Relative Something

*this* John W. Hays' take on things and experiences

Posts Tagged ‘chores

Dew Drenched

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You know, I could get a lot more mowing done in a day if I didn’t need to wait so many precious hours for the grass to dry out from the overnight soaking of dew.

On the other hand, the wet hours during the first half of the days lately have given me a chance to knock off a few other miscellaneous chores that otherwise get passed over for the larger jobs.

I finally took a wheelbarrow into the woods to pick up a big pile of half-buried landscape fabric that had been dumped years before by previous owners. I discovered a piece of it several years ago in a most unsuspecting place off a trail, pulled up what seemed like an endless amount and then walked past it over and over through the seasons ever since, always thinking, “I should haul that out of here one of these days.”

Well, now it’s been hauled. Dew is not a bug, it’s a feature!



Written by johnwhays

September 14, 2022 at 6:00 am

Making Adjustments

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After pretty much power lounging for a couple days, Sunday became the day to take care of a few projects around the place. The most laborious had to do with the launch feature from the big raft. Somehow the big airbag got a hole in it and then it started filling with water.

Last weekend Steve got it to shore and laid it in the sand to drain. Yesterday, I went down to retrieve the bag from the beach and bring it up to the house to wash and fold in preparation for taking it back to the Cities for repair. At about the point I was losing my patience with the task, Cyndie arrived to rescue me and helped to get us to the finish.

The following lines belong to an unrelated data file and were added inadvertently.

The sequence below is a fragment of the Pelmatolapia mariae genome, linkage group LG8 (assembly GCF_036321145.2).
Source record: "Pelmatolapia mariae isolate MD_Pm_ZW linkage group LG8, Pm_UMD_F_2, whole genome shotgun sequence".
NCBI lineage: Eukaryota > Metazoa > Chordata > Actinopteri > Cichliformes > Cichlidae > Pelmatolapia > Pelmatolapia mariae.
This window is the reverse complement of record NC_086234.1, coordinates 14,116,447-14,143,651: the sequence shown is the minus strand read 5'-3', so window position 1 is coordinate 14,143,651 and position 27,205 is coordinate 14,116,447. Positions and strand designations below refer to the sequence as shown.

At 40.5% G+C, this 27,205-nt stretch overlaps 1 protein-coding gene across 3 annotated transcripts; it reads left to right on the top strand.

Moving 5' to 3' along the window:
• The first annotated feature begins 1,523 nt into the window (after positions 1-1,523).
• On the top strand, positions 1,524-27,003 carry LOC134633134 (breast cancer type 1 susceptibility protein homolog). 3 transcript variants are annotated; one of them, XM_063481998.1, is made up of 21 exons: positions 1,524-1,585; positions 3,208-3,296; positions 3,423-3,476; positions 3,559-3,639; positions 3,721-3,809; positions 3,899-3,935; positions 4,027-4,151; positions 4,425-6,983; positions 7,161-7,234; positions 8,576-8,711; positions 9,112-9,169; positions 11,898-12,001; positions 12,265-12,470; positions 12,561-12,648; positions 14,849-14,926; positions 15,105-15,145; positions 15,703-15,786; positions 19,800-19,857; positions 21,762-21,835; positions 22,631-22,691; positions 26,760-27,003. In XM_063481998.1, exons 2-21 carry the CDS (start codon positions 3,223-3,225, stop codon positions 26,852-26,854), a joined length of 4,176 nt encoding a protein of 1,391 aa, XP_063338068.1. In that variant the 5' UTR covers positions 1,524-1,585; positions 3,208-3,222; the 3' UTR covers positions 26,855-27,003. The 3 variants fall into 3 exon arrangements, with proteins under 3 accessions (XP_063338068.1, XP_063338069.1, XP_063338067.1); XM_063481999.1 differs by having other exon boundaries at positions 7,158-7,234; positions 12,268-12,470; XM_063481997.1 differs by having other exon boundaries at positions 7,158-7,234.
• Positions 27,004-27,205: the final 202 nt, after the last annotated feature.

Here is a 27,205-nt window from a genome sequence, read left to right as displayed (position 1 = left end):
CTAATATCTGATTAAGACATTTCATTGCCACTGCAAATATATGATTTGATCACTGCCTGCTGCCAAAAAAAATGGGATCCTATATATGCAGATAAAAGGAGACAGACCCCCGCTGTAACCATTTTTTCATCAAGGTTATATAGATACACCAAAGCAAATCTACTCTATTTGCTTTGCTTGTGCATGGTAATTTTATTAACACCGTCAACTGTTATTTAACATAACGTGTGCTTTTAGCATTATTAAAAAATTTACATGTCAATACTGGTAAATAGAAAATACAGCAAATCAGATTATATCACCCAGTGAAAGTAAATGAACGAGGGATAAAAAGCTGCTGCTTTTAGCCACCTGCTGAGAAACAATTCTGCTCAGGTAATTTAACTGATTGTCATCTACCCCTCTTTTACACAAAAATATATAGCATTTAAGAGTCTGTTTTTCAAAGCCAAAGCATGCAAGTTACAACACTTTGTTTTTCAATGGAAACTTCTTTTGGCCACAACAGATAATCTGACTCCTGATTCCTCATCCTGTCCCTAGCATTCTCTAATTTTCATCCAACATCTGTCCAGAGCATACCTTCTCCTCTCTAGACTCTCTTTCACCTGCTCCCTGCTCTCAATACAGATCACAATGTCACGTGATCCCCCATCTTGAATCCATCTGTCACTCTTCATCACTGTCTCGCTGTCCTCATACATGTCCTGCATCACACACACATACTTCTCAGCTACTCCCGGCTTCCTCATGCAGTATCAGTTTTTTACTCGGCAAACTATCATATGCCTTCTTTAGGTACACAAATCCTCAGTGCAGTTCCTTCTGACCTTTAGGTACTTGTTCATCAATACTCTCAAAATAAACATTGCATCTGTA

The main project of the afternoon was digging under the round pavers beneath the tall bench at the fire pit. We didn’t dig them in much originally and that left the bench too high off the ground.









That should take care of that set up for a while. We’ve tweaked them multiple times to finally get them all where we want them. I’m ready to not think about the fire pit seating for a few years now, except maybe to sit out there.

From there, I moved to some finishing touches on the screen door we installed a couple weeks ago. I added a turnbuckle tensioner, put longer screws into the hinges, installed some foam tape to seal the back edge, and put on a couple of quieting bumpers that didn’t really do much in the way of quieting.

I’m almost completely satisfied with it for now. Time will tell if it holds up very long to repeated use.

This morning I am driving home on my own and Cyndie will stay up with her mom. After a run of four weekends in a row at the lake, I’ll be adjusting to home life for an extended run. That means more days for driveway shoulder duty. Woohoo!



Written by johnwhays

August 15, 2022 at 6:00 am

Remembering Winter

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It has been a couple of years since we’ve had horses over the months of freezing temperatures and blowing snow. I’m finding it a little comical that neither Cyndie nor I remember how we handled the nuances of our barn chores during the winter months.

It’s not difficult to make it up as we go along, except for the nagging knowledge that we already had a smoothly functioning routine once before. Seems like we shouldn’t have to start anew.

Yesterday, we found the waterer was freezing up, leading me to believe one or more of the heating elements are failing. At least that is a new problem because we never needed to worry about that before.

Manure management is a little wobbly. Sometimes, frozen poop is easier to scoop up. A lot of other times it isn’t. I keep telling Cyndie we used to leave it all in place until spring but she doesn’t remember it that way. The difference, I believe, is that we haven’t received much snow yet and we can still roll the wheelbarrow around. She’ll be happy to leave it all when/if real snow begins to accumulate.